top of page

Another Mixed Bag System Incoming to New England; Watching Weekend Storm

Precipitation from New England's latest storm will wind down this afternoon across New England, leading to a mainly dry and mild Thursday. The break will once again be short lived as another system moves along the stalled frontal boundary that's draped across New England tonight into Friday.


This system will arrive later than last night's system with precipitation not breaking out until after midnight in southern areas. The precipitation will generally work from southwest to northeast through the Friday morning hours. Precipitation will be mainly rain, with some mixing possible in higher elevations of southern and central New England with sleet and freezing rain to the north at this time.

Expected weather Friday morning around sunrise:

By the early afternoon Friday, temperatures are expected to become more favorable for sleet or snow across portions of northern New Hampshire, northern and eastern Vermont and much of Maine. Areas south will continue to see either a wintry mix or plain rain.

Expected weather early Friday afternoon:

Precipitation will generally wind down as the afternoon goes on. Light showers will remain possible through the evening and into the overnight hours, mainly across northern New England. A weak, fast moving disturbance will move through on Saturday, leading to a quick chance for some scattered showers across northern New England Saturday morning into the early afternoon, though Saturday will be a mainly dry day for New England.


This system has trended colder over the past 24 hours or so, which we did state was a possibility in our "weather this week article" on Monday. This will lead to a mostly snow event across much of Maine and into northern New Hampshire. A wintry mix will likely transition to snow by Friday afternoon for the White and Green Mountains and the Northeast Kingdom of Vermont.

Snowfall will generally be on the lighter side, with a jackpot of 3-5 inches likely, mainly across central and eastern Maine. Mixing near Maine's coast and drier air in northern Maine thanks to that area of high pressure will keep amounts in these areas down. More mixing and freezing rain will help keep snowfall amounts down across northern New Hampshire and Vermont.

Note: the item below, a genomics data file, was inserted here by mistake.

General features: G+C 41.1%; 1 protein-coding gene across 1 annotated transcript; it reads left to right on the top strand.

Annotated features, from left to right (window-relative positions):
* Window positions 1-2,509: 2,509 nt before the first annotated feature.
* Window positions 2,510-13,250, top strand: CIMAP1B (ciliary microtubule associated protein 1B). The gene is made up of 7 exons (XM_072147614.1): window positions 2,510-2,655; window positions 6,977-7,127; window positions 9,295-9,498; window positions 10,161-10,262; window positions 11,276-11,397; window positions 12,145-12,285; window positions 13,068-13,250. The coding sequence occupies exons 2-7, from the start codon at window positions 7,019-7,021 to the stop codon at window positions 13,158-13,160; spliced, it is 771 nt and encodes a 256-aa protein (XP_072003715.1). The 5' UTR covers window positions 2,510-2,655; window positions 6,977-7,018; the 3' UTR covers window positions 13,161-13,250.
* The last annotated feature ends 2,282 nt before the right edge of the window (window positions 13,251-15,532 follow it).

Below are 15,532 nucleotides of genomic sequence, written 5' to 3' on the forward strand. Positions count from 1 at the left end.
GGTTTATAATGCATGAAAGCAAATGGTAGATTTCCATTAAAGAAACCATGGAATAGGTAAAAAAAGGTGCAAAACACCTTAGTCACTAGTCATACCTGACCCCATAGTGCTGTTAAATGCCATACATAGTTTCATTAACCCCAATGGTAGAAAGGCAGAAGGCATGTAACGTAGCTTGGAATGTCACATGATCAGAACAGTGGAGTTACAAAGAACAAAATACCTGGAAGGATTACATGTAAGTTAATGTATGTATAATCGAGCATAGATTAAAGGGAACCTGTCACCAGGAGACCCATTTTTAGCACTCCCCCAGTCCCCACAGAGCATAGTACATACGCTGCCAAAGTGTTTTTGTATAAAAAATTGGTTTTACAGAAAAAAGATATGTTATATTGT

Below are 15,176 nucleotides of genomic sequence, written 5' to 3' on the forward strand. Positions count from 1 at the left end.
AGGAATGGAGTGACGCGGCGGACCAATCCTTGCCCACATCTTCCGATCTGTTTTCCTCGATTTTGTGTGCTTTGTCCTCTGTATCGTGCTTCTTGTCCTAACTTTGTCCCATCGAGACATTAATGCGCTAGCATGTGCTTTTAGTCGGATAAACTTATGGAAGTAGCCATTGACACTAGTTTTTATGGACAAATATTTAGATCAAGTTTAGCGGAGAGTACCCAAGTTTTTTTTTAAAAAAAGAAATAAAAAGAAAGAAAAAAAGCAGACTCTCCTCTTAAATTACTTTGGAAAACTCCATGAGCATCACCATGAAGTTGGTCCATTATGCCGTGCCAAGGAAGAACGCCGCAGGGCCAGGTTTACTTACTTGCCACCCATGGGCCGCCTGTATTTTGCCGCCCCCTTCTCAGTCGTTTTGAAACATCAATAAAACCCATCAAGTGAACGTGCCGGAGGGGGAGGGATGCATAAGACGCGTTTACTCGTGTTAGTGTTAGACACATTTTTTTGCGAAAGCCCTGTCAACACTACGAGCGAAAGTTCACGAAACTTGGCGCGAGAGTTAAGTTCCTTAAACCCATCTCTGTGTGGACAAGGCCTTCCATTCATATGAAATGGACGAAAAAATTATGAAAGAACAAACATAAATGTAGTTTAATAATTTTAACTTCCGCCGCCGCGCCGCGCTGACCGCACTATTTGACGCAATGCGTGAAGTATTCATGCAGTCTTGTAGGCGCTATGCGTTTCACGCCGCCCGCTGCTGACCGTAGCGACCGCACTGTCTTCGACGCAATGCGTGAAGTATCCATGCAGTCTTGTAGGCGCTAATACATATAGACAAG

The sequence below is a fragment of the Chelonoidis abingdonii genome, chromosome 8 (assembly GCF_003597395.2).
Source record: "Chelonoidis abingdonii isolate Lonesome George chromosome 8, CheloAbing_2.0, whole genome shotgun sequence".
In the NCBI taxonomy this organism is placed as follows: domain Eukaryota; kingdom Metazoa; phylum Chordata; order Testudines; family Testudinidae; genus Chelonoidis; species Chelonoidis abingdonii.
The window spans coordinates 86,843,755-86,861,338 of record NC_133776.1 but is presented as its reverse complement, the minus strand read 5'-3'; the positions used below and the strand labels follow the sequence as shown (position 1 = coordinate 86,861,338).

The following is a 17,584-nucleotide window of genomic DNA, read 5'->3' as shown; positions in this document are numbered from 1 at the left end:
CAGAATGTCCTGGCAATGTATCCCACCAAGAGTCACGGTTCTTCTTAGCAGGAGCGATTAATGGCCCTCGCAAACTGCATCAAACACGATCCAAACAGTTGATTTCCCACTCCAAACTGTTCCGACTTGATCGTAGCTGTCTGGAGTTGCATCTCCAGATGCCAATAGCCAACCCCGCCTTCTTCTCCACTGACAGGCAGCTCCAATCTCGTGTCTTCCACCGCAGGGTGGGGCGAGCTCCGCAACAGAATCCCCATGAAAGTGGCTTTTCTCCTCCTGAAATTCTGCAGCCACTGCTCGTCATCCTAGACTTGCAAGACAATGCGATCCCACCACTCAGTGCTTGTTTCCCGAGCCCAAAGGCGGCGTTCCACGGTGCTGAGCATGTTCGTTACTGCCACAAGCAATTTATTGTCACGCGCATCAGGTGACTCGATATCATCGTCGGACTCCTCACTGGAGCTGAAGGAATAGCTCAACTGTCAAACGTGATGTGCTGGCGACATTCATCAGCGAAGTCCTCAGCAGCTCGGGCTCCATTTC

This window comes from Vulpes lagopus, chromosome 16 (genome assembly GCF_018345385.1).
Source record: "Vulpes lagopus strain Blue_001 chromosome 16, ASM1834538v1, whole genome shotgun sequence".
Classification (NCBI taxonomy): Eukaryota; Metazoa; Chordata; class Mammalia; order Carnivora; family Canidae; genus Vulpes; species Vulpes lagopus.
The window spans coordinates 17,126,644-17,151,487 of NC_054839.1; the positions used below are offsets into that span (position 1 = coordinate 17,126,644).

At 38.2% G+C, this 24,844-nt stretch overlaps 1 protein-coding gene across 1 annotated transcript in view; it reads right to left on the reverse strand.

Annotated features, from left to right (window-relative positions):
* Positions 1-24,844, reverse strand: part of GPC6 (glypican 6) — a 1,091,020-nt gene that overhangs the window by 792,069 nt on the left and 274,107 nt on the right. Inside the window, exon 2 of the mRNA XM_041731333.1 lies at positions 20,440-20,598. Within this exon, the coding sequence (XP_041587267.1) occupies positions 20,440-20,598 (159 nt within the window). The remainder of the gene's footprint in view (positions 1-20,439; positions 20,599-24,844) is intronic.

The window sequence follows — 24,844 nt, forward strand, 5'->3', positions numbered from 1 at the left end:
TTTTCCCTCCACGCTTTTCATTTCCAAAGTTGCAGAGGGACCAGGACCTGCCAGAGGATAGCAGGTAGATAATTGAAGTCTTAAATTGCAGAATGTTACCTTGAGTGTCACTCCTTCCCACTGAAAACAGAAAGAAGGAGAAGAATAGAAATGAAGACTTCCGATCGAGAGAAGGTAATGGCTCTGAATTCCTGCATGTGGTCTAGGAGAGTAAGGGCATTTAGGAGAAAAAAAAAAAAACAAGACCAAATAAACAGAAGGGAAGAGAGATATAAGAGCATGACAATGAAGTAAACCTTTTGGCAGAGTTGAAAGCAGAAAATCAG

Another prolonged period of freezing rain will be possible, mainly across the Green Mountains and into northern New Hampshire. Impacts will be similar to last night with slippery surfaces, but minimal impact to trees and utilities. This comes as last night's ice will generally melt off the trees today.


Rainfall across southern and central New England will likely amount to a quarter to a half an inch in most places, so not quite as heavy as last night. With saturated soils and rivers starting to run a bit high, some poor drainage and minor river flooding is possible, mainly across Rhode Island. The Pawtuxet River will likely reach minor flood stage with moderate flood stage possible.


A coastal storm will approach New England late in the weekend. There remains a range in the expected track, which will determine how much snow falls and how far north the snow shield gets in New England. There are basically two scenarios at play at this time.

The first scenario would be a colder and stronger solution for the storm. This would have the storm passing near the 40/70 benchmark. This would spread precipitation further north in New England and lead to higher snow totals. The solution would have a good chance to bring at least 6 inches of snow to portions of the region, most likely across interior southern New England and southern New Hampshire. This solution would also likely start as a mix or rain for most before changing over to snow from north to south.

The Euro model currently favors this scenario:

The other scenario would be for a track further south. This would likely result in a weak storm with the heaviest precipitation being held further south, or even offshore completely. This would result in the highest snow totals across areas south of the Mass Turnpike, with lighter snow showers further north. Total snowfall would be lighter, with far lower probabilities of anyone seeing 6 inches. The solution would also start as mixed precipitation before a changeover to snow.

The CMC currently favors this scenario:

The GFS and ICON are currently acting as a middle ground between the Euro and CMC

Which one of these scenarios comes to be reality will become more clear within the next 12-24 hours or so as the system. Both of these scenarios start with mixed precipitation before changing over to snow as there will be no cold air ahead of the storm, but an area of high pressure to New England's north will begin to feed cold air into the region as the storm works through the area.

As for timing, the trends have been more for the storm to make its closest pass Sunday evening through Monday. Despite this, precipitation may break out well ahead of the system on Sunday afternoon. Exact timing will be worked out in the coming days.



bottom of page